There are some compact tools, such as LED worklights, where a higher capacity battery provides runtime benefits without being burdensome. Will the 12Ah Profactor-exclusive battery not work here? Why?
Bosch discussed new ECO mode features that extend runtime, and they compared it to the automatic ECO mode that’s available in a lot of cars these days. This is an interesting feature that I was hoping to learn more about.
The runtime-extending effect makes sense, but I got the sense that the ECO mode isn’t automatic in these tools.
Some cars have a 6-cylinder engine that switches to a 4-cylinder mode to maximize gas mileage when full power isn’t needed. Other cars have engines that essentially turn off at red lights and when idling, to avoid burning gas when it’s not needed. There are these and other gas mileage-extending features in most modern cars.
But here, it’s not clear as to whether or not the ECO mode is a user-selectable option or if it’s toggled via automatic-sensing. Either way, is this a feature that users would be happy to pay a bigger premium for?
I had hoped for greater insights from the presentation. For example, Bosch touted that their cordless track saw is more compact that a competitor’s 2-battery system, but they didn’t talk about how it achieved this – with a smaller blade size – or the big question I was looking for – why the smaller blade size?
The virtual media event didn’t have any real product demonstrations, meaning there wasn’t any footage of the tools in action or compared against competing products.
Bosch says they didn’t want to follow competitors’ leads, but isn’t that what they did here? Milwaukee has M18 Fuel tools that work best with their High Output batteries, and Dewalt also has 20V Max PowerDetect tools that work better with their higher capacity batteries. There’s also Dewalt FlexVolt.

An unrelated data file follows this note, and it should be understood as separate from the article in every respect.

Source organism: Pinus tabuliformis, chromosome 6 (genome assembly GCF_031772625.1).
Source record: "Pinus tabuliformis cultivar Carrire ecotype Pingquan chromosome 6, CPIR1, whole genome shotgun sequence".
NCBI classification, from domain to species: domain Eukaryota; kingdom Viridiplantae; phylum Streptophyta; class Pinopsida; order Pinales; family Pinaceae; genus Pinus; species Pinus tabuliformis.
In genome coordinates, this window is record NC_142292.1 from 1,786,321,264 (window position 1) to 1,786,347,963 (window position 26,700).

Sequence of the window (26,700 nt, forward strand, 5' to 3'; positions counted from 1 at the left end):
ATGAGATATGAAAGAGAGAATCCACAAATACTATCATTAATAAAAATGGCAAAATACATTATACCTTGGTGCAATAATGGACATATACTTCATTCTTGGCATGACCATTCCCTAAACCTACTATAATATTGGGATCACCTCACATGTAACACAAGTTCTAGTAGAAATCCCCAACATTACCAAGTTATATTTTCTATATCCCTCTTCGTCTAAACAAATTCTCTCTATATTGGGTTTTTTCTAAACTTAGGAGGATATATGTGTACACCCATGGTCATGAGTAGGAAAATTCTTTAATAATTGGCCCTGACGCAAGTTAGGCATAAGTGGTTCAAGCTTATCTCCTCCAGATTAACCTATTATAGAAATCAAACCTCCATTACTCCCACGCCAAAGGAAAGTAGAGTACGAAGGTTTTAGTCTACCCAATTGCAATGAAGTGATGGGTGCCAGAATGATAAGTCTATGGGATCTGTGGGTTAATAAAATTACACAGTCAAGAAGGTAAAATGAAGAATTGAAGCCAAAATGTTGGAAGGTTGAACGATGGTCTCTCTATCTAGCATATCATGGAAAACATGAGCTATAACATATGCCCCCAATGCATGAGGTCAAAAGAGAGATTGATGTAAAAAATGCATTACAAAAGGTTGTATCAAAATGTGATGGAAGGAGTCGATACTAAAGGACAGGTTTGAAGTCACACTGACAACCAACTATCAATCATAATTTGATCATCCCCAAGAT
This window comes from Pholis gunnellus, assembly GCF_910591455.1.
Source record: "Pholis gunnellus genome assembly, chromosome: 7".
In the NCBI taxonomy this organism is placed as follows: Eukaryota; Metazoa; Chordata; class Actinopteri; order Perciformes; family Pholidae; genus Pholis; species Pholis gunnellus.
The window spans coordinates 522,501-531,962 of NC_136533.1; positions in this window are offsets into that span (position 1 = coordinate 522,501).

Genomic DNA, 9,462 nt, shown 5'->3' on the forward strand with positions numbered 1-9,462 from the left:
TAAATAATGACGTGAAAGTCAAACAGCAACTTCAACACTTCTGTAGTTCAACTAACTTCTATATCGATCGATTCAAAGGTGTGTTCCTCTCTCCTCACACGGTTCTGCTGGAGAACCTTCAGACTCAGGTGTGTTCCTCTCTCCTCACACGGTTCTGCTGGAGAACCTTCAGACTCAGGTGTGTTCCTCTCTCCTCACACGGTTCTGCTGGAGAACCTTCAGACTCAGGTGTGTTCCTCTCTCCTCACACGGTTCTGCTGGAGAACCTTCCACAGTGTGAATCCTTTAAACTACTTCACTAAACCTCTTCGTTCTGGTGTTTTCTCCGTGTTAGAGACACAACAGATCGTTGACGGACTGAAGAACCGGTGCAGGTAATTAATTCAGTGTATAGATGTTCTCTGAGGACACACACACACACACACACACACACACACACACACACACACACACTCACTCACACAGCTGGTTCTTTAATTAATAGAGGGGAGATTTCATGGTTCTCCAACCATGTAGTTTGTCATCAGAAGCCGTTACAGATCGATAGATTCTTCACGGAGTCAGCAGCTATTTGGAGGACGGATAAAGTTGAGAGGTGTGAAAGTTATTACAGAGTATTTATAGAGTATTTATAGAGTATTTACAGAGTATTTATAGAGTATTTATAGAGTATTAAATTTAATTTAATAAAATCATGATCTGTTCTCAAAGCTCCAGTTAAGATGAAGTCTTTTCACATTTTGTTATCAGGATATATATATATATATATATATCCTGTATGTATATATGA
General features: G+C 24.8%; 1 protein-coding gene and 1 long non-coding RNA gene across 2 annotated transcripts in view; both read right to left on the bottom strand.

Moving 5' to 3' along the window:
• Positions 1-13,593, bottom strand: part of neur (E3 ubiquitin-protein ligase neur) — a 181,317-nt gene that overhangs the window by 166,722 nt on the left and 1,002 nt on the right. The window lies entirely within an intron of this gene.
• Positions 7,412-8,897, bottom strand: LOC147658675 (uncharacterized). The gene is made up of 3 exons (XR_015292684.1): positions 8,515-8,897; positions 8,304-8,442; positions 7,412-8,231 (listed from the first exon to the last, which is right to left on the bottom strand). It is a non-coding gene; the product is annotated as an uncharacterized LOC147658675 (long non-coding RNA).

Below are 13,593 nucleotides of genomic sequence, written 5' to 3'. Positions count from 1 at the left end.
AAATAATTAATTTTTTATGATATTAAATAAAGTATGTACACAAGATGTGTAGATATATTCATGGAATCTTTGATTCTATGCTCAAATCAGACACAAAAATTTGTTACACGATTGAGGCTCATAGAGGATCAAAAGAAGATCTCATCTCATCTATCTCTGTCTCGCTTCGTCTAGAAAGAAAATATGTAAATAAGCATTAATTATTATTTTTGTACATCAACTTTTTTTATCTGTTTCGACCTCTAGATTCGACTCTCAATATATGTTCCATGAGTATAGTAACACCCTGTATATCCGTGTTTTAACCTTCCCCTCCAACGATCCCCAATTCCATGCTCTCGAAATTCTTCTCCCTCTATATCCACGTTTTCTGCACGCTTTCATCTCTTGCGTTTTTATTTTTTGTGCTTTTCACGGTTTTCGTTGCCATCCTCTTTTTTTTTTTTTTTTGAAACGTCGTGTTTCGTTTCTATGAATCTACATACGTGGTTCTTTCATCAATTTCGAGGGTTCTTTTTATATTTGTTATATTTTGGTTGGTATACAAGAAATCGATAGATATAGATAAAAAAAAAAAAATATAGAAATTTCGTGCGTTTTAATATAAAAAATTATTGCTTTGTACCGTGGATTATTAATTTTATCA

If the Bosch 12Ah Profactor Exclusive battery is in fact exclusive to Profactor tools, that’s unfortunate, but I can understand why. Milwaukee’s largest M18 batteries don’t fit all of their tools, but they’ve upgraded most to allow for it. Bosch might not want or be able to do that, and so maybe it’s easier to make the larger 12Ah battery exclusive to new Profactor tools.
The approach Dewalt has taken, their Flexvolt batteries can work with 20V Max cordless power tools, but 20V Max batteries won’t work with FlexVolt cordless power tools. This means that there are no “spare tire-like” batteries to limp through tasks, allowing FlexVolt tools to be designed exclusively around FlexVolt batteries.
Let me say this – the Bosch Profactor system of next-generation higher powered cordless power tools is interesting and definitely welcome. I wish I understood their approach a bit better, but maybe that just takes time.
Maybe now that they’ve officially launched the Profactor system, Bosch will be able to answering some of the questions I’ve asked and some new ones that have come up.
What questions do YOU have about the Bosch Profactor system?
Here’s some of our other Bosch Profactor tool coverage:
Also Launching Soon: